Why we need bees
The vast majority of plant species-- almost 90%, in fact-- rely on pollinators to reproduce. Pollination is the process by which pollinators help plants to produce fruit (technically anything with seeds on the inside, so that includes things we normally think of as vegetables, like cucumbers, green beans and tomatoes) by transporting pollen from one flower to another. There are approximately 200,000 different species of animals around the world that act as pollinators. Of these, about 1,000 are vertebrates, such as birds, bats, and small mammals, and the rest are invertebrates, including flies, beetles, butterflies, moths, and bees. Pollinators provide pollination services to over 180,000 different plant species.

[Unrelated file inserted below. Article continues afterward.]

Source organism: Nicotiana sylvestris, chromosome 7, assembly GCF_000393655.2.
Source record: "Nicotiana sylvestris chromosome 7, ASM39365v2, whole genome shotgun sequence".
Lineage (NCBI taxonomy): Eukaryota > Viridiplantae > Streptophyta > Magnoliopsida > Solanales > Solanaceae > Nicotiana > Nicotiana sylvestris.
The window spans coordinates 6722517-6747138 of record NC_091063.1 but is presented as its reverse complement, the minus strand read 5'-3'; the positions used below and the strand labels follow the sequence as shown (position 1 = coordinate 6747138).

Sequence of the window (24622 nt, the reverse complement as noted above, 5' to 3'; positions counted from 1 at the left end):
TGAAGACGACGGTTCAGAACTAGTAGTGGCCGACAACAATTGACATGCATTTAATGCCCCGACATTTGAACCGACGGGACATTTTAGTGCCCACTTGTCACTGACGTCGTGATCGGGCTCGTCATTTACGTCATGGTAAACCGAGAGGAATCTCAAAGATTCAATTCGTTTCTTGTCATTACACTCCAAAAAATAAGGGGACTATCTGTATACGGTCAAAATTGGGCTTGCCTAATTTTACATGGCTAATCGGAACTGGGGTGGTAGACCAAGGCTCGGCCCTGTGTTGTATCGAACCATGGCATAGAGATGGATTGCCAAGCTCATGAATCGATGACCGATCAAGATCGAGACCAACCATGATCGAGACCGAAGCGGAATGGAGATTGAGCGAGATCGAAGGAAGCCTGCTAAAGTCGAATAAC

Pollinators help plants survive, and plants:
Produce ⅓ of our food supply by giving us countless fruits, vegetables, and nuts
Provide ½ of the world’s oils, fibers (such as the cotton used to make clothes), and other raw materials
Are used to create many medicines
Provide food and cover for wildlife
Keep waterways clean
Prevent soil erosion
Produce the oxygen we breathe
Absorb CO2, counteracting global climate change
Globally, pollinators are responsible for pollinating more than 1,200 crops. 87 of the leading 115 food crops, or about 75%, depend on pollinators. Every year, pollinators contribute more than $217 billion to the global economy.